Religion in Malta, Age 15+ (2021 census)[1][2][3]

  Catholic Church (82.6%)
  Eastern Orthodox (3.6%)
  Other Christian (1%)
  Islam (3.9%)
  Hinduism (1.4%)
  Buddhism (0.5%)
  Judaism (0.3%)
  Other religious groups (0.04%)
  No religion (5.1%)
St. Paul's Cathedral in Mdina
St. John's Co-Cathedral in Valletta
St Paul's Pro-Cathedral in Valletta, mother church of the Anglican church in Malta

Catholic Christianity is the predominant religion in Malta. The Constitution of Malta establishes Catholicism as the state religion, and it is also reflected in various elements of Maltese culture.

According to a 2018 survey, the overwhelming majority of the Maltese population adheres to Christianity (95.2%) with Catholicism as the main denomination (93.9%).[4] According to a Eurobarometer survey conducted in 2019, 83% of the population identified as Catholic.[5] Similarly, the 2021 census of the population found that 82.6% belonged to the Catholic church.[1]

Malta's patron saints are St Paul, St Publius and St Agatha. The Assumption of Mary known as Santa Marija is the special patron of several towns in Malta and she is celebrated each August 15.[6][7]

Combined survey figures suggest that around half the population are not practicing Catholics, or adhere to a different religion, or to none.[citation needed]

Religion 2005 census[8] 2011 census 2021 census[9]
Catholic Christian 373,304
Islam 17,454
Orthodox Christian 16,457
Hindu 6,411
Anglican Christian 5,706
Protestant Christian 4,516
Buddhist 2,495
Jewish 1,249
Other 911
None 23,243
Total 451,746

History of religion in Malta

Main article: History of religion in Malta

See also: History of Malta

Religion and the law

Constitutional standing

Article 2 of the Constitution of Malta states that the religion of Malta is the "Roman Catholic apostolic religion" (paragraph 1), that the authorities of the Catholic Church have the duty and the right to teach which principles are right and wrong (paragraph 2) and that religious teaching of the Catholic apostolic faith shall be provided in all state schools as part of compulsory education (paragraph 3).

Malta, a signatory to the Protocol 1 to the European Convention on Human Rights, made a declaration saying that it accepts the protocol's article 2 (on parents' right to have their children educated in line with their religious or philosophical views) only insofar "as it is compatible with the provision of efficient instruction and training, and the avoidance of unreasonable public expenditure, having regard to the fact that the population of Malta is overwhelmingly Roman Catholic".[10]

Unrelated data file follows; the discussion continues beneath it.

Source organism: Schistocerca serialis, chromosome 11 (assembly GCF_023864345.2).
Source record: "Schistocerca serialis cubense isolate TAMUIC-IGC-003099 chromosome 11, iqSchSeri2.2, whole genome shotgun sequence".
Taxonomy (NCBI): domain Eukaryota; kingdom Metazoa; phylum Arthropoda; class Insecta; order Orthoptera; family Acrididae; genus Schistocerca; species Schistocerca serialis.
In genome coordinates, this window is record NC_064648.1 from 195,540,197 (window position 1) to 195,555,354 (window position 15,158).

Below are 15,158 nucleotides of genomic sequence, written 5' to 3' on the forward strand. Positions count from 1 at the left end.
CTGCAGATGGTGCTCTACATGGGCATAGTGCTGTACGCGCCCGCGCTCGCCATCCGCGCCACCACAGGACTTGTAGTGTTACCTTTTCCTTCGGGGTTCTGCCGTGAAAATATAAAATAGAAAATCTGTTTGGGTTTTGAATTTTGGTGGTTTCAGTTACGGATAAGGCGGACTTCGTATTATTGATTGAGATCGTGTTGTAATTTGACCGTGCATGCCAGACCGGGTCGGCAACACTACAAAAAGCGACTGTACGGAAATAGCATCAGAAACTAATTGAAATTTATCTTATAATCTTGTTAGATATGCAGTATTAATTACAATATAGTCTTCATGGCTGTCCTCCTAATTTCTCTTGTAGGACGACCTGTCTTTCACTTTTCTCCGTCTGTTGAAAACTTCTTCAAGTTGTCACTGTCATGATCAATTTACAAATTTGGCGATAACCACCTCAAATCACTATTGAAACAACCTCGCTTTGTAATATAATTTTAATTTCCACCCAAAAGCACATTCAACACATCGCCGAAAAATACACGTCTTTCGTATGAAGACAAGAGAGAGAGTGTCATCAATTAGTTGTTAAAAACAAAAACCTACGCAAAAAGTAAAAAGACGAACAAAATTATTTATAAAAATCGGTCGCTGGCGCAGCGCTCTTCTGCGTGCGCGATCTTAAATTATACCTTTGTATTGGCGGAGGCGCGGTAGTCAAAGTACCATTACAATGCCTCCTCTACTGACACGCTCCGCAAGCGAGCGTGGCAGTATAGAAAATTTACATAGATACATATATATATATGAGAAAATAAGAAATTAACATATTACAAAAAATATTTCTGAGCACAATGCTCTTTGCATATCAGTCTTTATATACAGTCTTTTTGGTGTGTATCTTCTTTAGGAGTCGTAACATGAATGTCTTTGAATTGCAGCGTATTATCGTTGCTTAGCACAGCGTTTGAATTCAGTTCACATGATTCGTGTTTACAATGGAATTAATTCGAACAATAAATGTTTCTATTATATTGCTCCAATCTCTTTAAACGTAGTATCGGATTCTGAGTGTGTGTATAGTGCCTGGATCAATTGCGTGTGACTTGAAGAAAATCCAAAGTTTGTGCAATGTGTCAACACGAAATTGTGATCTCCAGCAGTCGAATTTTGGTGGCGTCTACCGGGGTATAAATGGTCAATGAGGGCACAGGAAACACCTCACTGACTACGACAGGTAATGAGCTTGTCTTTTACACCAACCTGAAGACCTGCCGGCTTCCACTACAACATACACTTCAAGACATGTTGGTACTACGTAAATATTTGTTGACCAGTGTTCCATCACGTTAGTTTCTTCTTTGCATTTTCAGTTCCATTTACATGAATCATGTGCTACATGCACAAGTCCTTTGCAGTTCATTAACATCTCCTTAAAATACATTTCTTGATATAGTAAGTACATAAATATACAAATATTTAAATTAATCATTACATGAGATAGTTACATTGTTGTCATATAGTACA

However, article 2(1) and (3) of the Constitution are not entrenched, unlike article 40 which guarantees full freedom of conscience and of religious worship and bars the requirement of religious instruction or to show proficiency in religion. This means that if the provisions of article 2(1) and (2) are in conflict with the rights guaranteed under article 40, the provisions of the latter prevail.[citation needed] With regards to religious instruction in public schools for example, students may opt to decline participation in Catholic religious lessons.

Malta officially supported Italy and was one of ten states presenting written observations when the case Lautsi v. Italy was to be heard by the Grand Chamber of the European Court of Human Rights over the exhibiting of the crucifix in classrooms.

Religion and public policy

Malta was the last European country (excluding Vatican City) to introduce divorce in October 2011 after voting in a referendum on the subject earlier in the year.[11]

Malta decriminalised vilification of religion in July 2016.[12]

Abortion in Malta is illegal in all circumstances.[13] Over the years some loopholes (non-inclusion of outer territorial waters, no mention of advertising) permitted individuals to circumvent the ban for limited time periods.[citation needed]

Assisted dying[14] in Malta is illegal in all circumstances.

Same sex marriage[15] has been legal since September 2017.

Catholic members of the medical profession are required by a State Regulation[16] to abide by the tenets of the Roman Catholic Apostolic Religion.

Roman Catholic church schools are largely funded by the state[17] and, under a 1993 Concordat with the Vatican, they are not obliged to provide any sex education.[18]

There are state-sanctioned crucifixes in every hospital room, classroom and public building.[19]

A prayer is recited at the start of every parliamentary sitting.[20]

Religious beliefs and participation

According to a Eurobarometer poll held in 2005, 95% of Maltese responded that they "believe there is a God", 3% responded that they "believe there is some sort of spirit or life force" and 1% responded that they "don't believe there is any sort of spirit, God or life force", which was the lowest percentage of non-believers in all countries surveyed, together with Turkey, Romania and Poland. 1% gave no response.[21]

In a report published in 2006, it was reported that 52.6% of Maltese (older than 7 years and excluding those not able to attend) attended Sunday Mass in 2005, down from 75.1% in 1982 and 63.4% in 1995. Hence, Sunday Mass attendance has dropped annually by 1% since 1982.[22] According to Archbishop Charles Scicluna, Sunday Mass attendance dropped further to roughly 40% by 2015.[23] The 2017 census revealed that 36.1% of the catholic population attended Mass on the census day, which was over the course of a weekend in December 2017, a significant decline compared to previous years.[24]